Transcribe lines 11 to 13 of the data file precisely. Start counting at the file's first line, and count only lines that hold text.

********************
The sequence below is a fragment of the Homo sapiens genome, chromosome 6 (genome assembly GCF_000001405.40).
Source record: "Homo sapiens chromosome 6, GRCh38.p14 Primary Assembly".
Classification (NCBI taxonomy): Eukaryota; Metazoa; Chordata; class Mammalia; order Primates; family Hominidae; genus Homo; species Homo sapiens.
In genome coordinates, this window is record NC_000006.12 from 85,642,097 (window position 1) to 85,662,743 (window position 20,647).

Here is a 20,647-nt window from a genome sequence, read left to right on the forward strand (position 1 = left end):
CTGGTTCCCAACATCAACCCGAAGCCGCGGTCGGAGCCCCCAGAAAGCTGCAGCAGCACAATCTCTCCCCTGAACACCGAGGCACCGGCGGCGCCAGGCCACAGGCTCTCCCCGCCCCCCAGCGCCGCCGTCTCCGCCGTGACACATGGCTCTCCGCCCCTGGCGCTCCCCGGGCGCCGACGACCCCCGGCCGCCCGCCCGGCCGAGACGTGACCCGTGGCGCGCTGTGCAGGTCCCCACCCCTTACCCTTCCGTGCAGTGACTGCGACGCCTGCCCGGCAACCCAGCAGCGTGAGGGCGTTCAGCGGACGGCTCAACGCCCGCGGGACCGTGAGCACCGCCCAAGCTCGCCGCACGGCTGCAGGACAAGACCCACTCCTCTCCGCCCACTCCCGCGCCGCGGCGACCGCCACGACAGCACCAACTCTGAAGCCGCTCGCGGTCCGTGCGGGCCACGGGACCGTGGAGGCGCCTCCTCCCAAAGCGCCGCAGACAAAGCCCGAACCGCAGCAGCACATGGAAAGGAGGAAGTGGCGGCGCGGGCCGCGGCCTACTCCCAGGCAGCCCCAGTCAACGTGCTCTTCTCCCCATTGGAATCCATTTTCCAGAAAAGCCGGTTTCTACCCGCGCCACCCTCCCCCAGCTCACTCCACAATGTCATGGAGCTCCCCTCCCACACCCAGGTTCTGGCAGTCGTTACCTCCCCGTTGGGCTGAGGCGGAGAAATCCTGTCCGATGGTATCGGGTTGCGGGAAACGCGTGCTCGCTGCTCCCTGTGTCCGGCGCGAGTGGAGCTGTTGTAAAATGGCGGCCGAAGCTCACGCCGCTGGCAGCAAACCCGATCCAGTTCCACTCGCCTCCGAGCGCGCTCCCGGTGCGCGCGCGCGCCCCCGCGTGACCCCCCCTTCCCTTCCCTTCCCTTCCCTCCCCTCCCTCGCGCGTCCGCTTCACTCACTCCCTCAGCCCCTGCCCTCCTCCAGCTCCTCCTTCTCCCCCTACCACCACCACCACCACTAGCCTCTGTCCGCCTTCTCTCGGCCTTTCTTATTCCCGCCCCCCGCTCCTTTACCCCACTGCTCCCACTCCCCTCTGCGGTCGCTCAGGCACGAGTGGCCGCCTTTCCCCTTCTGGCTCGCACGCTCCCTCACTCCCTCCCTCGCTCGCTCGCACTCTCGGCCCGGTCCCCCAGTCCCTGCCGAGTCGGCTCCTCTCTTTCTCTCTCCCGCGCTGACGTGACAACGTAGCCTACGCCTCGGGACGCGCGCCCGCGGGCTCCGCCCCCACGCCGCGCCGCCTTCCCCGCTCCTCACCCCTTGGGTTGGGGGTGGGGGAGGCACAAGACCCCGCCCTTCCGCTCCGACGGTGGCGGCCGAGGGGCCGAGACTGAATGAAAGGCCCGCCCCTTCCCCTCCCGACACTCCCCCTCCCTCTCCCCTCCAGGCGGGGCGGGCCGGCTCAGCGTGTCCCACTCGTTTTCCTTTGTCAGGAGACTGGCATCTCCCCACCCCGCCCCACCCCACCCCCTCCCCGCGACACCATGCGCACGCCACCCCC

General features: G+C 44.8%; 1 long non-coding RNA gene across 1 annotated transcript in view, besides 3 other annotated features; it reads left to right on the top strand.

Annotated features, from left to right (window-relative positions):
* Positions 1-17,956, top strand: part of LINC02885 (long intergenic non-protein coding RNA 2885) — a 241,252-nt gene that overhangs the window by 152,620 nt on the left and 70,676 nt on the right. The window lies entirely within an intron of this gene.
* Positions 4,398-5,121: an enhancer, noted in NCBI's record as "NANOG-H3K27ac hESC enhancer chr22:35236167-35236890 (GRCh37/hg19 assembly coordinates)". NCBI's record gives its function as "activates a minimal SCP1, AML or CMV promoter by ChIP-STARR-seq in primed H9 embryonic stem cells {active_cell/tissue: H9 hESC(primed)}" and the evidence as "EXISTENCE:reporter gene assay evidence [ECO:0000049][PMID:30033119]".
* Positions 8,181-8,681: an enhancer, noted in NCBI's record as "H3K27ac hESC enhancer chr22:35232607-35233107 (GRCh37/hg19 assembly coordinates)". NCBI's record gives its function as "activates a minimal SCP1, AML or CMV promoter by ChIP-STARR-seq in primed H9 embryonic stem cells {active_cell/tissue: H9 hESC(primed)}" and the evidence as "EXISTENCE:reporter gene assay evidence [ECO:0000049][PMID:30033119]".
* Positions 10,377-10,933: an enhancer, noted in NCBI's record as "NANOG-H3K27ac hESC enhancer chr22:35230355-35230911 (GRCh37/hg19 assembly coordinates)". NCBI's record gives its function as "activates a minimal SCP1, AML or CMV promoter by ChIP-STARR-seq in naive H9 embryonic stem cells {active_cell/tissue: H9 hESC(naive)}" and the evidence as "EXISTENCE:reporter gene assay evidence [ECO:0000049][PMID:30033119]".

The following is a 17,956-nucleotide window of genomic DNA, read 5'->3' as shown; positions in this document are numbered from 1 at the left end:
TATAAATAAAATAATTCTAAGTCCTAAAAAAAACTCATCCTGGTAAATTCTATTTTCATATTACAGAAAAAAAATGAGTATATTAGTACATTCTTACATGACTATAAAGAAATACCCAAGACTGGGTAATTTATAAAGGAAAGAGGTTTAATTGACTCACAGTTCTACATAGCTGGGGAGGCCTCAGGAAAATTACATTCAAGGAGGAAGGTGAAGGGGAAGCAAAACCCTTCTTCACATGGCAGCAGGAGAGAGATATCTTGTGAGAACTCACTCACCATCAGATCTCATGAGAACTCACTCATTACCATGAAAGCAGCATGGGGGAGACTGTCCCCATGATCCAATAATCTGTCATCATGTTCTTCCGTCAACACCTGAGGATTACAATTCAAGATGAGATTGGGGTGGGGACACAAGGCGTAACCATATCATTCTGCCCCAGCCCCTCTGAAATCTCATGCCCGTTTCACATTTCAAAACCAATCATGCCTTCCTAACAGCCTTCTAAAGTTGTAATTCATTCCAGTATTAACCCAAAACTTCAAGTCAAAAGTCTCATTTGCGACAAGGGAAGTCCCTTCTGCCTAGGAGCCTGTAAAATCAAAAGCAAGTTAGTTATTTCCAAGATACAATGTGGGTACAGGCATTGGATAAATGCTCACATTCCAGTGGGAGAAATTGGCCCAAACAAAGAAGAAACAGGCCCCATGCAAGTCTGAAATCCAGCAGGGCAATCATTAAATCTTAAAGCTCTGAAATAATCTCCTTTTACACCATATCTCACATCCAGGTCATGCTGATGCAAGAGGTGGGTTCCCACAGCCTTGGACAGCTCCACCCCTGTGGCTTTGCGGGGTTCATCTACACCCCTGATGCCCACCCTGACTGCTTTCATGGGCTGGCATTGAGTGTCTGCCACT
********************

* Positions 8,181-8,681: an enhancer, noted in NCBI's record as "H3K27ac hESC enhancer chr22:35232607-35233107 (GRCh37/hg19 assembly coordinates)". NCBI's record gives its function as "activates a minimal SCP1, AML or CMV promoter by ChIP-STARR-seq in primed H9 embryonic stem cells {active_cell/tissue: H9 hESC(primed)}" and the evidence as "EXISTENCE:reporter gene assay evidence [ECO:0000049][PMID:30033119]".
* Positions 10,377-10,933: an enhancer, noted in NCBI's record as "NANOG-H3K27ac hESC enhancer chr22:35230355-35230911 (GRCh37/hg19 assembly coordinates)". NCBI's record gives its function as "activates a minimal SCP1, AML or CMV promoter by ChIP-STARR-seq in naive H9 embryonic stem cells {active_cell/tissue: H9 hESC(naive)}" and the evidence as "EXISTENCE:reporter gene assay evidence [ECO:0000049][PMID:30033119]".

The following is a 17,956-nucleotide window of genomic DNA, read 5'->3' as shown; positions in this document are numbered from 1 at the left end: